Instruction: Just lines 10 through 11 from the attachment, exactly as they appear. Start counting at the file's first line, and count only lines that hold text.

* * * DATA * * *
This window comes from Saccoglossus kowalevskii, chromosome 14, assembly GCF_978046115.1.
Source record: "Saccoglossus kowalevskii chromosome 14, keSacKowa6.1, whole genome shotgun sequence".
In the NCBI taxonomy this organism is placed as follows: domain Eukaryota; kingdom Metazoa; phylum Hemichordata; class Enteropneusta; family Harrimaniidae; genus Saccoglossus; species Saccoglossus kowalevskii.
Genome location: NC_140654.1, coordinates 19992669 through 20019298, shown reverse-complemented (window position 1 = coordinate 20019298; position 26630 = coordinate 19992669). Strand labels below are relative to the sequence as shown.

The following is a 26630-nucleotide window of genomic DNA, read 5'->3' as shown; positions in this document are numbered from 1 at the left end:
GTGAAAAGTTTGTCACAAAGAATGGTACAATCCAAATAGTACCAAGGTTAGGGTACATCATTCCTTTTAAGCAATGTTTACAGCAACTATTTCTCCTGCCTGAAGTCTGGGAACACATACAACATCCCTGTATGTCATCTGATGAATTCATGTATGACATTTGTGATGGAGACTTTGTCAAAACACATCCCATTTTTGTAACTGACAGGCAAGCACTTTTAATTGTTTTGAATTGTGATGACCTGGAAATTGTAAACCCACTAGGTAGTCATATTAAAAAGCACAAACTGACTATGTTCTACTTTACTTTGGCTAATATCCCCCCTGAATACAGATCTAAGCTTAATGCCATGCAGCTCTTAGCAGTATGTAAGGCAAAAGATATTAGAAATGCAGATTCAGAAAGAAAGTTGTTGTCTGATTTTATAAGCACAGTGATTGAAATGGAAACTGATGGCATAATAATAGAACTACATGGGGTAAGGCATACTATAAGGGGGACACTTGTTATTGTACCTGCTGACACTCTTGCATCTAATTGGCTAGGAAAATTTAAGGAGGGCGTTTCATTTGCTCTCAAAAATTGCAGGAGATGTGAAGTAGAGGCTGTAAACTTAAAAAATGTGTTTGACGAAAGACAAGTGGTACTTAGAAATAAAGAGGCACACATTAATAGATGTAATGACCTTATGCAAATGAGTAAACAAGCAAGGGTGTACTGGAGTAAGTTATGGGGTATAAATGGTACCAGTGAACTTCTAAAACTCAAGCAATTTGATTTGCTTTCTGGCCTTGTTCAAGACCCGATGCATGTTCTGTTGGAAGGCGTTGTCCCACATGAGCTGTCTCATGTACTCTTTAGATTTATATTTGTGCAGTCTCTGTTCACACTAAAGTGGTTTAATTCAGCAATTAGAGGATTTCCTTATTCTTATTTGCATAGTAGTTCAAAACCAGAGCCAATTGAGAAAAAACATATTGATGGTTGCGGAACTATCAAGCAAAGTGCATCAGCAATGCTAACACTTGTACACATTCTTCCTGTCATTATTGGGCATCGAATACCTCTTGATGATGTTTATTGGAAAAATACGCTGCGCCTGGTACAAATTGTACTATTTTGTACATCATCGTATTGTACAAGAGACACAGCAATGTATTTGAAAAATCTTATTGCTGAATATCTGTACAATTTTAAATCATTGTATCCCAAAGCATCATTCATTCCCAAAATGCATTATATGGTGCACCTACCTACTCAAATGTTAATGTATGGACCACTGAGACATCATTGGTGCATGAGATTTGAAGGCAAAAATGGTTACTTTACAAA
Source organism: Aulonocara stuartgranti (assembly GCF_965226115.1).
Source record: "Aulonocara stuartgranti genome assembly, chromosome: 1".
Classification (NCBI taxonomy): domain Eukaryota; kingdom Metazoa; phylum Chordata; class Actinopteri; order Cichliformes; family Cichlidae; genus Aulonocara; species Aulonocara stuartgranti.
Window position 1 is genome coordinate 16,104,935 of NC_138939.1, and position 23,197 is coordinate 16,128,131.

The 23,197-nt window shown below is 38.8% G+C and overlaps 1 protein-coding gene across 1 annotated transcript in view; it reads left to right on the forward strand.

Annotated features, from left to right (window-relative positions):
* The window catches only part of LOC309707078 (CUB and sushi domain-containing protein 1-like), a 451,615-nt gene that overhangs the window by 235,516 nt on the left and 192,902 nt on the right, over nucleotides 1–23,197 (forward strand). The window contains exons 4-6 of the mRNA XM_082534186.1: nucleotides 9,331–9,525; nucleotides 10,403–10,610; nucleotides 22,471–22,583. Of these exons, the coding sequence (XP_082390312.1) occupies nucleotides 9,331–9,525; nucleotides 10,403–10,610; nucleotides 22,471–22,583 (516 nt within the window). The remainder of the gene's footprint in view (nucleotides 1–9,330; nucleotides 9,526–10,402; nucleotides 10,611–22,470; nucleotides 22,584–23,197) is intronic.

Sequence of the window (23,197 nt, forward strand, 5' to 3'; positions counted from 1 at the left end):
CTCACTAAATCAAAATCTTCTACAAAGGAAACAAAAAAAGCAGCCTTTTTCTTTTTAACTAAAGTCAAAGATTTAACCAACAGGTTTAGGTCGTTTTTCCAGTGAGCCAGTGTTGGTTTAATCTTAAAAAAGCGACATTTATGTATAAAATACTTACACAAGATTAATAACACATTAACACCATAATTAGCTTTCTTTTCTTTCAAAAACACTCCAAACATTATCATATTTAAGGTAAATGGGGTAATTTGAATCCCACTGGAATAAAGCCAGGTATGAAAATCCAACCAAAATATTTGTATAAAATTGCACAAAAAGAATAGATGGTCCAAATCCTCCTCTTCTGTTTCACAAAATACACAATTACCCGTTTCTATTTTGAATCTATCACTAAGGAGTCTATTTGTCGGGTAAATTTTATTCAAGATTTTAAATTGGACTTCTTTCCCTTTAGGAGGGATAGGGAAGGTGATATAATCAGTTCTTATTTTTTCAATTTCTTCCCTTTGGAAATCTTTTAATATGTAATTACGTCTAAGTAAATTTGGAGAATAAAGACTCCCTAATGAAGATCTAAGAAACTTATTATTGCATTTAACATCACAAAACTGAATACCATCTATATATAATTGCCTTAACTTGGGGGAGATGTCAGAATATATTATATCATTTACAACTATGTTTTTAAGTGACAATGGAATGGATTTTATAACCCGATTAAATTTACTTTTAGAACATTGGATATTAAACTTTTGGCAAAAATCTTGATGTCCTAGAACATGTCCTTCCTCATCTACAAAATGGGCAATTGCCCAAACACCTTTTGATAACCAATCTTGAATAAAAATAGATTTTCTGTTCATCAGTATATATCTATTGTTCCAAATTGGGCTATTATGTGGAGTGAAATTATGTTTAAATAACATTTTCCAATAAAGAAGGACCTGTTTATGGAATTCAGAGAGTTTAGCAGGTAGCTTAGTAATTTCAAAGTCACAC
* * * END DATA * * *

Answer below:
Window position 1 is genome coordinate 16,104,935 of NC_138939.1, and position 23,197 is coordinate 16,128,131.

The 23,197-nt window shown below is 38.8% G+C and overlaps 1 protein-coding gene across 1 annotated transcript in view; it reads left to right on the forward strand.